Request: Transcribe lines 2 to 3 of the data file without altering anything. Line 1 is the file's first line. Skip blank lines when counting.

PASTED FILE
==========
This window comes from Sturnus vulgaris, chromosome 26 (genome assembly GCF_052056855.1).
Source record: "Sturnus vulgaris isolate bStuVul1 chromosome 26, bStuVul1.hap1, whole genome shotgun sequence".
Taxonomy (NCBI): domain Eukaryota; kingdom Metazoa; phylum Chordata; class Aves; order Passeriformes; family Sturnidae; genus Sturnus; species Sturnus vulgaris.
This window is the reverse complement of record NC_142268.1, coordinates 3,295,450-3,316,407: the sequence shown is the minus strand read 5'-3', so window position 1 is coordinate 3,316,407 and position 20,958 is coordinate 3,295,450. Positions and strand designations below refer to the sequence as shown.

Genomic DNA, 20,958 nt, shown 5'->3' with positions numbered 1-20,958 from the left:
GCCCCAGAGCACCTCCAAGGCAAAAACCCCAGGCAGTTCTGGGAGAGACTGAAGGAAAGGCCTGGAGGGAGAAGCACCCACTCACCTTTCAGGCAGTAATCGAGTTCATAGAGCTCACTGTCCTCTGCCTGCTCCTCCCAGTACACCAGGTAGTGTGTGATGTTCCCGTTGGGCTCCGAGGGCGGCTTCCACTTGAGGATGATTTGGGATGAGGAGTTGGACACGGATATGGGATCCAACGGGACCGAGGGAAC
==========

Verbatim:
Source record: "Sturnus vulgaris isolate bStuVul1 chromosome 26, bStuVul1.hap1, whole genome shotgun sequence".
Taxonomy (NCBI): domain Eukaryota; kingdom Metazoa; phylum Chordata; class Aves; order Passeriformes; family Sturnidae; genus Sturnus; species Sturnus vulgaris.